Seasonal allergies can be irritating not just for the upper airways, but also for the eyes. Seasonal allergic rhinitis (hay fever) is an allergic response to airborne pollens such as trees, grasses, and weeds, which can be particularly bothersome as it spans from early March to the first frost, here in the tri-state area.
According to the Asthma and Allergy Foundation of America, in 2021 some 81 million people in the U.S. were diagnosed with seasonal allergic rhinitis – equal to about 26% (67 million) of adults and 19% (14 million) of children.
The “seasonal” part of the equation can be defined by these simple facts: Tree pollen is common in spring; grass pollen in late spring into summer; and ragweed pollen in late summer into fall. And as unpleasant as dust mites and cockroaches sound, these allergens, along with animal dander, are present year-round, and are considered triggers for perennial symptoms.
Once diagnosed, allergic rhinitis treatment options include avoidance (if possible) and eliminating or decreasing your exposure to the triggers. This can of course be difficult to achieve in the case of pollen unless one lives roughly three quarters of the year indoors. Alternatively, with regards to dust mites, no matter how clean your home is, it is probably still a little dusty.
Treatments that patients initially rely on for their allergies include antihistamines (oral, intranasal, ocular), and intranasal corticosteroids, which provide temporary symptomatic relief. Allergen immunotherapy (also known as allergy shots) has been shown to be effective in treating patients with allergic rhinitis. Unlike allergy medications, allergy shots modify the underlying cause of the disease and can provide long-term benefits. However, patients can find it challenging to commit to the recommended allergy regimen: weekly injections for about six months to build their tolerance to the allergen(s), followed by a maintenance schedule of once monthly injections for the next three to five years.
Fortunately, there is another type of treatment available: sublingual immunotherapy (SLIT). This involves allergy tablets and has emerged as an effective, safe, and possibly more feasible alternative to allergy shots for some individuals. Currently in the U.S., the FDA has approved four allergy tablets: two are directed at grass pollen (Oralair and Grastek); one is for short ragweed (Ragwitek); and one is for dust mites (Odactra). Oralair, Grastek, and Ragwitek are approved for children 5 years old and above. Odactra is approved for children 12 years old and above.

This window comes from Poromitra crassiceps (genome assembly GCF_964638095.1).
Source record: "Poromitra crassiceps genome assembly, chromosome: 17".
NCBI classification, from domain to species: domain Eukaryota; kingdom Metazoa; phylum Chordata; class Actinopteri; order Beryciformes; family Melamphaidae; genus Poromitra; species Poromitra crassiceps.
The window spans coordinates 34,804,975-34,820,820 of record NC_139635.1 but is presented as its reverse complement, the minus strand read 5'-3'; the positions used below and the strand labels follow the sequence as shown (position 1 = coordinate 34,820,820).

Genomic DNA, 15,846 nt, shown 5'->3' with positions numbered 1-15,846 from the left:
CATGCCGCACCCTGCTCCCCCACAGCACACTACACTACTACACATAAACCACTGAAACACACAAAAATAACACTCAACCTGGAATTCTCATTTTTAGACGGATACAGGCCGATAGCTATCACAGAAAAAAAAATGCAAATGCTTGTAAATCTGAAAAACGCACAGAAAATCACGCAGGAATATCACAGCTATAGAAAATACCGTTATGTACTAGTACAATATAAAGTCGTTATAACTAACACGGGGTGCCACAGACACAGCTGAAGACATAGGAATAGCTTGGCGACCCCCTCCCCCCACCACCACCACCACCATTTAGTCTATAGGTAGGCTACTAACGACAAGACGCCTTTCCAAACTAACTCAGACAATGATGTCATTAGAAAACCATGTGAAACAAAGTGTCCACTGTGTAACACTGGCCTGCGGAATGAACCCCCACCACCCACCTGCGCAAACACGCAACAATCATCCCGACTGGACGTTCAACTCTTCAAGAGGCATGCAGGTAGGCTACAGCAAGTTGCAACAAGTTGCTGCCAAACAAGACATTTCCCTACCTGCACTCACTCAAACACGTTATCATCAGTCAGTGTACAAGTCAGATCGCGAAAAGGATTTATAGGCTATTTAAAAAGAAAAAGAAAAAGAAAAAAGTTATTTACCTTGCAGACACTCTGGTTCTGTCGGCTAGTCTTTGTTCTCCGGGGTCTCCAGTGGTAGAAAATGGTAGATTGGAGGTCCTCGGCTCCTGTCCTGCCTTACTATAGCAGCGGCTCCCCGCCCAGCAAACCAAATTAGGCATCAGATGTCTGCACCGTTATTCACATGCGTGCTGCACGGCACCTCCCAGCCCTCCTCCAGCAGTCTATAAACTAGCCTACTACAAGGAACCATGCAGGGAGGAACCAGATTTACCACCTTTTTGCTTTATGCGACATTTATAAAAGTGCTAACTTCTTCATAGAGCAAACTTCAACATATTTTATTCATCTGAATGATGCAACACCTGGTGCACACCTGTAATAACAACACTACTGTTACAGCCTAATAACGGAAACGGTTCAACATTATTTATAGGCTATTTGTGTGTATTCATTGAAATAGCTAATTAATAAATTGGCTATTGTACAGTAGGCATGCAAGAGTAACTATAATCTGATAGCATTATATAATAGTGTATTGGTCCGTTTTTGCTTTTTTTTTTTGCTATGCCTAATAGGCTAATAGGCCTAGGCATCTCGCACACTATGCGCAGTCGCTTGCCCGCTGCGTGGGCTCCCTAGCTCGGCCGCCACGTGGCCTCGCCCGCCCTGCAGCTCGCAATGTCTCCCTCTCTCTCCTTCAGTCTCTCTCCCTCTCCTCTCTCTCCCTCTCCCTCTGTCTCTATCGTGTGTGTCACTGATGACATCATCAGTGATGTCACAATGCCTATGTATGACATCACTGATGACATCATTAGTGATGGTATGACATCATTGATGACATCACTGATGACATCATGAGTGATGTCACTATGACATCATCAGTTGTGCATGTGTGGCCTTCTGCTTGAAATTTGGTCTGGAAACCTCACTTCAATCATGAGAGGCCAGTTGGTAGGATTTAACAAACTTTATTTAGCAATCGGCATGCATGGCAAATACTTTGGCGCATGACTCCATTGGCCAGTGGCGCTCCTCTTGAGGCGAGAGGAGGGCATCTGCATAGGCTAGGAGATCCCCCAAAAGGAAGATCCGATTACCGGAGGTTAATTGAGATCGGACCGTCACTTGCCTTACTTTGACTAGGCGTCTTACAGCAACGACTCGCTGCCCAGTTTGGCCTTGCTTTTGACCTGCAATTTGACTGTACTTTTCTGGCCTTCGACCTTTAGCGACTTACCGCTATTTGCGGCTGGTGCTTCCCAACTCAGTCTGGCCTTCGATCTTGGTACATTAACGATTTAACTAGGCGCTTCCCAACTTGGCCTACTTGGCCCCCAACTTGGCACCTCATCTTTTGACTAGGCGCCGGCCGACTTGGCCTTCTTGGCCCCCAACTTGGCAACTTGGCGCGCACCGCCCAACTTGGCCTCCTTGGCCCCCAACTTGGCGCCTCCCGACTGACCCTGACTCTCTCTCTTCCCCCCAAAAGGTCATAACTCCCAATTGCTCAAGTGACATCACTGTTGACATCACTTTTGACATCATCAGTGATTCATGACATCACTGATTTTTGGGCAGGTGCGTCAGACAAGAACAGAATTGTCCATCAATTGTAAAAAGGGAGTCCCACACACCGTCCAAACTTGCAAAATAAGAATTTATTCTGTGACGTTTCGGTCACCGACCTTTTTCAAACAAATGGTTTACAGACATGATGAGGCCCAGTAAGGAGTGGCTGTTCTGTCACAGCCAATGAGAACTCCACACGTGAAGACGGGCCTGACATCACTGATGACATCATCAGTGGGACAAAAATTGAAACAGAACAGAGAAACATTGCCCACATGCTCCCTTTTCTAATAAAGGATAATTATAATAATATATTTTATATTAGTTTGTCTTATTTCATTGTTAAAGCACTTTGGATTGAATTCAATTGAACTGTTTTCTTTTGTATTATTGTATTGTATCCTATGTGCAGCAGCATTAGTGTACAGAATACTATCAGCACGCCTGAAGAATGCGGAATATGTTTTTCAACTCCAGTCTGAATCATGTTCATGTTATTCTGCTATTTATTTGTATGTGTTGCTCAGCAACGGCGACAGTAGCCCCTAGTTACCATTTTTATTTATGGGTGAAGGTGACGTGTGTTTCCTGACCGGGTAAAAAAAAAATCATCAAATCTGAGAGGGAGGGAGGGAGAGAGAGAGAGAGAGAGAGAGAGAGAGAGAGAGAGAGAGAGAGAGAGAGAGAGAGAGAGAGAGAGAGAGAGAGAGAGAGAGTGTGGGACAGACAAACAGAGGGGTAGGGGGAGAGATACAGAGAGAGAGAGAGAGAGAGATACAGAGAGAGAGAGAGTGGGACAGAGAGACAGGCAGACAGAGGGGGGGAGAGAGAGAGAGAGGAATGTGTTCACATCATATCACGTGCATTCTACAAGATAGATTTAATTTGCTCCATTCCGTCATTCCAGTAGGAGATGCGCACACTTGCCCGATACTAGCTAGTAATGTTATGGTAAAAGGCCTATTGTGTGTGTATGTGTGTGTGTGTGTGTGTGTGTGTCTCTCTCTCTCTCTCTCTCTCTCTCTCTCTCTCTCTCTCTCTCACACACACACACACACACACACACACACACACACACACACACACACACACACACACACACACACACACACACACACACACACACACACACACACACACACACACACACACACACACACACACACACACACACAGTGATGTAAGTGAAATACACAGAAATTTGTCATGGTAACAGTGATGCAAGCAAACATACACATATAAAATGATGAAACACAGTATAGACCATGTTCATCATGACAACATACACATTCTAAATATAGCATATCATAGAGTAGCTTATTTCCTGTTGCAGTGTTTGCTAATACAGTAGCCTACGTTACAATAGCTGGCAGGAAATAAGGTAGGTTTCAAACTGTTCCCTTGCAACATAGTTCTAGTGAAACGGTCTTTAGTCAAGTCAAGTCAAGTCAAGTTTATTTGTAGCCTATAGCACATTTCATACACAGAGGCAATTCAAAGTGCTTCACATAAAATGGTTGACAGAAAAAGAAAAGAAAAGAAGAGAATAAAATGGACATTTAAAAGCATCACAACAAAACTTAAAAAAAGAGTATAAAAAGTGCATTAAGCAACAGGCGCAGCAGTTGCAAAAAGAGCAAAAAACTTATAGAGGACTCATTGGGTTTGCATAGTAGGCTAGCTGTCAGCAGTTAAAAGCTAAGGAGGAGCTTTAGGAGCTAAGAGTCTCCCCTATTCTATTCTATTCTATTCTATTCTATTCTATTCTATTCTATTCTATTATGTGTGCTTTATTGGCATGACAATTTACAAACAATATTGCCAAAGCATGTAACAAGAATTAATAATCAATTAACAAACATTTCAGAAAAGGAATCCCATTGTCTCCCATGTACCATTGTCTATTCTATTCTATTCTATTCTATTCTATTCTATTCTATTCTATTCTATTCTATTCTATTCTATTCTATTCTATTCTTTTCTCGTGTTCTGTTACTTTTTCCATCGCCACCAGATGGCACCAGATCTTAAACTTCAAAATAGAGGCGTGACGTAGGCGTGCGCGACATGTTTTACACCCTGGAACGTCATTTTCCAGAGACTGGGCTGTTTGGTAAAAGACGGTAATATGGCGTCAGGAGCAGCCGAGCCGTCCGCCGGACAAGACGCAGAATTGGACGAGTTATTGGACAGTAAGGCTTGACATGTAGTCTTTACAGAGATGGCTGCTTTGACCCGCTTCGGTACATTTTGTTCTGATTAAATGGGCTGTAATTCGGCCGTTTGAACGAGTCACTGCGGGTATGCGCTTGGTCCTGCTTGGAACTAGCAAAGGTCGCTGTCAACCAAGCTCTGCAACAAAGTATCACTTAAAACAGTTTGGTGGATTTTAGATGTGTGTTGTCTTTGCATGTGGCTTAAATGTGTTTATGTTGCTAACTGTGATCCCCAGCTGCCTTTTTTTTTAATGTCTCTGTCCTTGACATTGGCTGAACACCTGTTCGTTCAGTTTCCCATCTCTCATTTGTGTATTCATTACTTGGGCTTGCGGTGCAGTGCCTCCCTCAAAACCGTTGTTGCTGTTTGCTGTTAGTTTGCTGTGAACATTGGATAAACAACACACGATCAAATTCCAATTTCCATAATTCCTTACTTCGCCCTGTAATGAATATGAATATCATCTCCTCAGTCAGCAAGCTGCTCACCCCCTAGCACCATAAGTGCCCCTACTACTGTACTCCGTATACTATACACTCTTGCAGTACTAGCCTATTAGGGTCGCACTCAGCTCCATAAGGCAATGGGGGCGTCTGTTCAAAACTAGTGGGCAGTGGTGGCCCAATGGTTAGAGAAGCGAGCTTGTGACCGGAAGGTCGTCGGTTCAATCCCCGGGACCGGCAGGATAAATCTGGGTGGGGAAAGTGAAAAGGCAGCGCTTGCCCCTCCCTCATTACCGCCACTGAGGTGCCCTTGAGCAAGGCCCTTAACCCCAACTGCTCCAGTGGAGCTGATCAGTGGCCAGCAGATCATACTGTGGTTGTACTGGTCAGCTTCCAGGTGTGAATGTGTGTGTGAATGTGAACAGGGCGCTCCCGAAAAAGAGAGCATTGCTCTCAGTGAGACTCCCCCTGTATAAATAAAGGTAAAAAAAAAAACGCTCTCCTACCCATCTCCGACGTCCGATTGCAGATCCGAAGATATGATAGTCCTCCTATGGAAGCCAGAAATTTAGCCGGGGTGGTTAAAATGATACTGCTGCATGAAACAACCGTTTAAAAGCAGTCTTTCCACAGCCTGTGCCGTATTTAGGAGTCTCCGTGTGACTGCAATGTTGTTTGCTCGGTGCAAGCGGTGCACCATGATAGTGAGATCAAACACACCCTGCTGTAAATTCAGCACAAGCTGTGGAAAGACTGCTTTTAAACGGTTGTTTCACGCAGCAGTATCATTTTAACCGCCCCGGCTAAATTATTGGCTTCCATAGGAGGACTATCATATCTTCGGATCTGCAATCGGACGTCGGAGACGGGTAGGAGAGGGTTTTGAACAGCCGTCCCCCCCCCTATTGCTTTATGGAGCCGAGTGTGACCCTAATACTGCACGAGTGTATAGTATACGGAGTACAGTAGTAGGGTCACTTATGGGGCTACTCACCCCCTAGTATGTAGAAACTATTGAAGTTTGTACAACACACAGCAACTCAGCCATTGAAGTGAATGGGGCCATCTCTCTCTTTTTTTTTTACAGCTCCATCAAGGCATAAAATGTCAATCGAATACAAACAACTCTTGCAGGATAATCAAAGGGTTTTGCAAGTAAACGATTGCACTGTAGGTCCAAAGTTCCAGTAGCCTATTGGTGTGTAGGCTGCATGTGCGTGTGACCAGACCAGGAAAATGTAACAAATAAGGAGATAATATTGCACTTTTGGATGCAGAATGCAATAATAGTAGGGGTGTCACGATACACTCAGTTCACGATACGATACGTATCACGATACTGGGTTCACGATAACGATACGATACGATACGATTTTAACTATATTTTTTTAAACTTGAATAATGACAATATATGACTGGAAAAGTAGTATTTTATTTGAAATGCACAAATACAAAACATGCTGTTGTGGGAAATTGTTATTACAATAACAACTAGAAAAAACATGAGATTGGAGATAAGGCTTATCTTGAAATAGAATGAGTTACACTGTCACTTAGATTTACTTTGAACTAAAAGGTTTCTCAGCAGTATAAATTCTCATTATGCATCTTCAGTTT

The tablets are placed under the tongue for at least one minute, then swallowed as they dissolve. They are generally taken once a day during therapy. The dosing regimen varies depending on the targeted allergen, where one could benefit from starting SLIT several months before the season (as with pollens), while others may benefit from year-long SLIT (as with dust mites). Treatment typically is continued for around three years for continued effectiveness.
Side effects of allergy tablets are usually mild for all ages: itchy mouth (if present, would occur early in treatment and usually is transient) and, less commonly, an upset stomach. Severe allergic reactions are rare; however, as there is the possibility of severe allergic reactions in patients receiving immunotherapy (whether allergy tablets or allergy shots), for safety purposes, an epinephrine autoinjector is always prescribed.
SLIT is only appropriate to consider for certain patients who have allergic rhinitis to the allergen contained in the allergy tablet of choice. As such, patients with multiple allergies would likely benefit from allergy shots instead.
Knowing that they may be able to “breathe easier” without injections is an attractive option for many patients; however, whether these tablets are adequate or recommended for you is a matter for discussion with an allergist.